–Programs won’t fix this problem.
–Books won’t fix this problem.
–Lots of talk among national leaders, strategising… won’t fix this problem.
–Conferences won’t fix this problem.
…even though all the ideas discussed in them may be brilliant and needed.
But a new paradigm of leadership for our local Churches that affects the motivations could!
Conclusion: Three prayers
May God help the Church in New Zealand to give the needed priority to it’s mission – starting with the pulpit.
May God help national Church leaders in New Zealand to give the needed priority to the Churches mission – starting with what they direct their leaders to do from the pulpit.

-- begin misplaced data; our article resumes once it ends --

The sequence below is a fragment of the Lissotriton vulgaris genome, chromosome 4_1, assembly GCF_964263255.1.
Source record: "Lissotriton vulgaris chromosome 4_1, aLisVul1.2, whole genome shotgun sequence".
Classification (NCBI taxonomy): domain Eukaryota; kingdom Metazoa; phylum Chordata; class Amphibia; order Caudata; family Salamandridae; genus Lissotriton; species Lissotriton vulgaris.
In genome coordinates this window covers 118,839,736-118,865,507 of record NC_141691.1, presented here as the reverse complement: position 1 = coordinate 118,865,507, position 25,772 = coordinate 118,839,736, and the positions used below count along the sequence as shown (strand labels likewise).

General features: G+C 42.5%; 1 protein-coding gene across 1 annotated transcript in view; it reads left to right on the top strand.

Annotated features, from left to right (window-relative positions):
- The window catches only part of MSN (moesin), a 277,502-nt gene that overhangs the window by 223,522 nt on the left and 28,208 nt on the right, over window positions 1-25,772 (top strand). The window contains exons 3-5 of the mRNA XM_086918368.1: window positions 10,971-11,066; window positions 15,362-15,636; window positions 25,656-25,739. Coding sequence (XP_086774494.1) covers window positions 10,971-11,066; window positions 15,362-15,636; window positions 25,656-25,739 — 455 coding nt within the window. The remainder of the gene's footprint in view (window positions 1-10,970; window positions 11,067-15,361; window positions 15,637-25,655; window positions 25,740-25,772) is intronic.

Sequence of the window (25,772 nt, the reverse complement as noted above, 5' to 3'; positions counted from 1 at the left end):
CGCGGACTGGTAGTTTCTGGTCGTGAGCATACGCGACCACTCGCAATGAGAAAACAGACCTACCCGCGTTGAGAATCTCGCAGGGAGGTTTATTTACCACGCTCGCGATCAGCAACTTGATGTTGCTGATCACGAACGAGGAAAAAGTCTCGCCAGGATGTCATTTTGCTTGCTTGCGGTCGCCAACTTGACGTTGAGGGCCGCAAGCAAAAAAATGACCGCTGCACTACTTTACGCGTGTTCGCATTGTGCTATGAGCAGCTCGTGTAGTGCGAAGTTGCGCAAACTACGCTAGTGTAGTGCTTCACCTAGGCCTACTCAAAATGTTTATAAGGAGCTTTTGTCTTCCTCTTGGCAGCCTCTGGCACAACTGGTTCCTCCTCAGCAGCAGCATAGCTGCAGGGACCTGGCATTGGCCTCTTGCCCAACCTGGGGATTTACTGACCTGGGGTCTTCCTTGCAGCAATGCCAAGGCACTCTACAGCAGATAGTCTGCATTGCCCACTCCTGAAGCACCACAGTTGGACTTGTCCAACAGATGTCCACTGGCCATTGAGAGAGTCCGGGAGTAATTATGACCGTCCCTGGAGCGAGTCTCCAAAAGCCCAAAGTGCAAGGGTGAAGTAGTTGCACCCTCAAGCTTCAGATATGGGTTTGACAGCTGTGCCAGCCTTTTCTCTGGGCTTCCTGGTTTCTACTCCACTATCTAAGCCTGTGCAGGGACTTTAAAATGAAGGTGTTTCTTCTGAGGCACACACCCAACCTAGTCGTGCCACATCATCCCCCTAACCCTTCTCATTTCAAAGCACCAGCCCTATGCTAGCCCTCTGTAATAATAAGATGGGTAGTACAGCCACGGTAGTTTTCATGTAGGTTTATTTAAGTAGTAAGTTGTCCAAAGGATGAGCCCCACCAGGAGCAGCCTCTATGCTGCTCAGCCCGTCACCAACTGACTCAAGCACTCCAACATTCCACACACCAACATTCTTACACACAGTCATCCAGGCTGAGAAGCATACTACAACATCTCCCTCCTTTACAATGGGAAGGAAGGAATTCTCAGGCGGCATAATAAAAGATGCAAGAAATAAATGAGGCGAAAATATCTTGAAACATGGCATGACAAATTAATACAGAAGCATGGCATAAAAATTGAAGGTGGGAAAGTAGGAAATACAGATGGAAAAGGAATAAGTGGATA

And may all our hearts be challenged and changed, because this is the real root of the problem! Jesus died for the ‘lost’ – but we’re struggling to find a regular place for talking about in our pulpits and small groups! God – please help all our Christian Churches change in this area!
My own reflection is this:
I believe the ‘Next Step Project’ could be much more significant for our nation than most recognise it yet to be – including myself. Leadership is all about influencing people in a given direction, and I feel convinced that no sustainable change will come about in this area until – at the very least – our Churches are giving evangelism the level of strategic focus that is suggested in the ‘Next Step Project’.
For Church leaders – you can view this at the ‘mobilising’ page at this website.
Question: What do you think of this assessment of things?